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Colm's Corner
Columnist: Colm Kavanagh

Gotta Pick A Pocket Or Two…
17 January 2006


The headline screamed “Honesty?  The clubs know it won’t pay”  - and indeed they most certainly do.  Which is why the game is in the state it is today, ducking and diving all over the place.  Pockets being lined, the price of your season ticket spiralling, annually, further out of reach as your club dons a public façade indicating the latest price increases a necessary measure in order to provide YOU with the type of quality player you want to see running out onto the pitch at five to three (subject, of course, to BSkyB allowing you to play a game at a traditional time).

Buying these quality international players costs money.  A lot of money.  It’s worth reminding that when the Premiership was first created, a mere fourteen years ago, a kid could stand on most Premiership terraces for as little as 90p.  Where the money goes, when a transfer fee is broken down, remains a mystery as football clubs cite “commercial sensitivity” on these matters.  Such reluctance to reveal the intimate detail of every transfer naturally leaves clubs open to whispers.  Until we see otherwise there will always be a degree of suspicion attached to some transfer dealings — particularly when clubs frequently trade using the same agent(s).  I read Mihir Bose in the Daily Telegraph claim that in the history of the Premiership only one club has ever disclosed the amount paid to an agent.  That, of course, was Manchester United — a club under severe pressure from the Coolmore Mafia (JP McManus and John Magnier) with their 99 questions for the United board.  Accountability called for by shareholders — sounds such a novel idea, I do pray it catches on elsewhere!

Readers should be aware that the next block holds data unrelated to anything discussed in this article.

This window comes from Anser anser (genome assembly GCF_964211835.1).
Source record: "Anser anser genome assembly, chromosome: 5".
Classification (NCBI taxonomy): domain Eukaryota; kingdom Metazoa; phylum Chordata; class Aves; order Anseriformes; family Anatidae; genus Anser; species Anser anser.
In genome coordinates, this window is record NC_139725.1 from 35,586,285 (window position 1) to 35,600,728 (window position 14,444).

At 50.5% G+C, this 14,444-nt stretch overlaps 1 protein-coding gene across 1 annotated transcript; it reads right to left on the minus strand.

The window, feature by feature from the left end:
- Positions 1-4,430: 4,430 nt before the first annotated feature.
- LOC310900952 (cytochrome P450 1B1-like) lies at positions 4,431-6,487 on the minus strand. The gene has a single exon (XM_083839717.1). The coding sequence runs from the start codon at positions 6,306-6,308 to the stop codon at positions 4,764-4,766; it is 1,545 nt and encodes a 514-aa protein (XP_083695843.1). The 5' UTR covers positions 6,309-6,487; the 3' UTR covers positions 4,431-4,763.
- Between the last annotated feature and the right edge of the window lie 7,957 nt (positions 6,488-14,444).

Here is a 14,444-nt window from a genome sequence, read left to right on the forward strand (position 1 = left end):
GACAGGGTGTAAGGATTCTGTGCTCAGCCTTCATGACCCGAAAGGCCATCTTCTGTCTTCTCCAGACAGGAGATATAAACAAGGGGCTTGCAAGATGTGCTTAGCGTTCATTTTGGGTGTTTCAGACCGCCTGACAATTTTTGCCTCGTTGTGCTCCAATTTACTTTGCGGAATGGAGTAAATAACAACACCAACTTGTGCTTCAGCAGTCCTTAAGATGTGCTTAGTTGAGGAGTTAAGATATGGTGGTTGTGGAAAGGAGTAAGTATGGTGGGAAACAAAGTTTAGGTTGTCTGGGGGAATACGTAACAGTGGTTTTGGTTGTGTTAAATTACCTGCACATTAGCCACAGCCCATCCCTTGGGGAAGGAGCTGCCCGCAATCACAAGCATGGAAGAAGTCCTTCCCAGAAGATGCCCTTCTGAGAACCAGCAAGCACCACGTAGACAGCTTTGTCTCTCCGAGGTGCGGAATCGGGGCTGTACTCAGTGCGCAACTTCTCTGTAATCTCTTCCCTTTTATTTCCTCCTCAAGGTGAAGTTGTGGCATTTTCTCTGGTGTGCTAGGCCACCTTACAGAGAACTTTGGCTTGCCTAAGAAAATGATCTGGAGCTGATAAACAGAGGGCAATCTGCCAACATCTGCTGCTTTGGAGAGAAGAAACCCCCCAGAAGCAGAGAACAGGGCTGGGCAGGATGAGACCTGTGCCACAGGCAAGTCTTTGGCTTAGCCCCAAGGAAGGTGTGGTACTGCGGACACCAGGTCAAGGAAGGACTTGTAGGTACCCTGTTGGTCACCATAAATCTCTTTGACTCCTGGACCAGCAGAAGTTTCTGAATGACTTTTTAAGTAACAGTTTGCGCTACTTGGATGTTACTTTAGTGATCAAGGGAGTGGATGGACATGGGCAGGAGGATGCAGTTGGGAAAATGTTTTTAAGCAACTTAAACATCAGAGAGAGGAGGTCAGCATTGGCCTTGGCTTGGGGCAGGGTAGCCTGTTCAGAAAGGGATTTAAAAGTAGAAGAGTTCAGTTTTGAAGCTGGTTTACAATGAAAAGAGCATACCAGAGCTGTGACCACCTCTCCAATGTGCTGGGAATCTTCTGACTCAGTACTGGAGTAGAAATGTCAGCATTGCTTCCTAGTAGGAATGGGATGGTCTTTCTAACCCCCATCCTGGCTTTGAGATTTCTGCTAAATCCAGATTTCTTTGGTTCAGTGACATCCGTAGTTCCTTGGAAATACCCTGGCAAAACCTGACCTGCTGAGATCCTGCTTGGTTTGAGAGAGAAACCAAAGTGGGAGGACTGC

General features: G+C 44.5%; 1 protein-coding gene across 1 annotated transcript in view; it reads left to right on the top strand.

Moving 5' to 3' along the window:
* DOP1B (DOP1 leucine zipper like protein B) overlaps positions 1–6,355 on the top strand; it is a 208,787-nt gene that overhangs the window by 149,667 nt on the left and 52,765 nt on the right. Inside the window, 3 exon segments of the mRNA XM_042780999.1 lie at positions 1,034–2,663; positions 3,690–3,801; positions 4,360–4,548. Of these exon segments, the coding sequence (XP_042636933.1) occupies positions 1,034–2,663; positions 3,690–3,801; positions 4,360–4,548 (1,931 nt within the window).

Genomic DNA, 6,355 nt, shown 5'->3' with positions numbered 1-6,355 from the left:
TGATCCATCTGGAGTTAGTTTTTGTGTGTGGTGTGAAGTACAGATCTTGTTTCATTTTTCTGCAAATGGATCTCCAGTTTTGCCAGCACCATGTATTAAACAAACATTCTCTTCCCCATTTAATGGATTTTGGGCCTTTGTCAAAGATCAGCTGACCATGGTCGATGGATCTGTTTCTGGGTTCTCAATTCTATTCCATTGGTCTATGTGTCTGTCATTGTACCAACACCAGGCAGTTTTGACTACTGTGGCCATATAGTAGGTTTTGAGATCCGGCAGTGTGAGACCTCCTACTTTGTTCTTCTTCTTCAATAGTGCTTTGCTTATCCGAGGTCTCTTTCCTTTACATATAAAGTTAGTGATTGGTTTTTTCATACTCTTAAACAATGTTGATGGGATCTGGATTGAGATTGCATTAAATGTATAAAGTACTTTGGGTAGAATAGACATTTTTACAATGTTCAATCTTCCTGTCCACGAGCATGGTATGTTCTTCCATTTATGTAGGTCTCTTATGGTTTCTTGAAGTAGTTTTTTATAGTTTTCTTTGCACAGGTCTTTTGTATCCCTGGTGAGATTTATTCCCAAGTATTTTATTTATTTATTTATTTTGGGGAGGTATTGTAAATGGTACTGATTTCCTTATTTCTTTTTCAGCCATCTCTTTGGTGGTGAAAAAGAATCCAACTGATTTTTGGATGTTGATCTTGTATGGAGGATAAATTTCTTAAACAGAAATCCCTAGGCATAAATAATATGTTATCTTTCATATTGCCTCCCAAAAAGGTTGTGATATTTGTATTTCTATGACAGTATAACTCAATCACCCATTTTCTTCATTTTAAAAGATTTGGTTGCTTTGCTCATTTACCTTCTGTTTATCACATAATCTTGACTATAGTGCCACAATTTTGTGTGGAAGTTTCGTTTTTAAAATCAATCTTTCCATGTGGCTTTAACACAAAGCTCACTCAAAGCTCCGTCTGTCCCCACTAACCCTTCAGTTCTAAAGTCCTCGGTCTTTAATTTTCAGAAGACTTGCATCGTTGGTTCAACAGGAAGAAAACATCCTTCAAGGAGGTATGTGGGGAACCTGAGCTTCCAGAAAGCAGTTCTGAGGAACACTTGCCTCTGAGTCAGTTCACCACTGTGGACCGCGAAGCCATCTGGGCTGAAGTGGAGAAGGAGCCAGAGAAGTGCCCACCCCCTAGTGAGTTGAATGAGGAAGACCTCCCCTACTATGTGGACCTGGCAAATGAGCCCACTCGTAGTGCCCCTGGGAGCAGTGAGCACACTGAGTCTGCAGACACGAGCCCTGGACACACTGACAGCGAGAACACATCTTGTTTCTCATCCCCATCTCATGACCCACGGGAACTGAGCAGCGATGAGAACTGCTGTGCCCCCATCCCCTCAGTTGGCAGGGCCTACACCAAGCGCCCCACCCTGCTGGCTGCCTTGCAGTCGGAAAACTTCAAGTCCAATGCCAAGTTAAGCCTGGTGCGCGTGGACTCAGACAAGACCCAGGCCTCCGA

Ever since Luton manager (and ex-Blue) Mike Newell chose to make public comments about the bung culture in football we’ve witnessed a media frenzy — the inside back pages being filled with exclusives aplenty yet quoting unnamed sources and references made to alleged dodgy deals in recent times.  It all makes for interesting reading, even if some of it is regurgitated, the journo thumbing the pages of any David Conn opus for relevant quotes in order to comply with his editor’s demand for a two thousand word feature article on “Our Game In Disarray”, the topic of bungs in football being this week’s news.  Next week’s chip papers…

“I think Mike has opened a can of worms for himself” said Coventry City manager, Mickey Adams, when asked for a comment on the situation.  Adams’ words stink, an acknowledgement that football, as a business is rotten.  To the core?  Well, I genuinely don’t know but it’s a dog eat dog world and everyone has to look after number one.  Some do, literally. 

The reaction of some of the leading (self-serving) agents was hardly surprising either.  The Football Agents’ Association is a grand title for a bunch of spivs (not all mind you!) who include in their ranks the likes of Paul Stretford, described in a Court of Law by QC Lord Carlile as “a manipulative and dishonest man who will stop at nothing to enrich himself.”  Stretford, described by Bill Kenwright as a man who “we have a good working relationship with” continues to play the game by his own rules, bypassing the regulations set in place by FIFA.  Each and every registered agent is supposedly of “impeccable reputation” — that is the basic requirement.  Paul Stretford most certainly falls at the first fence.  He doesn’t even get to cross the Melling Road!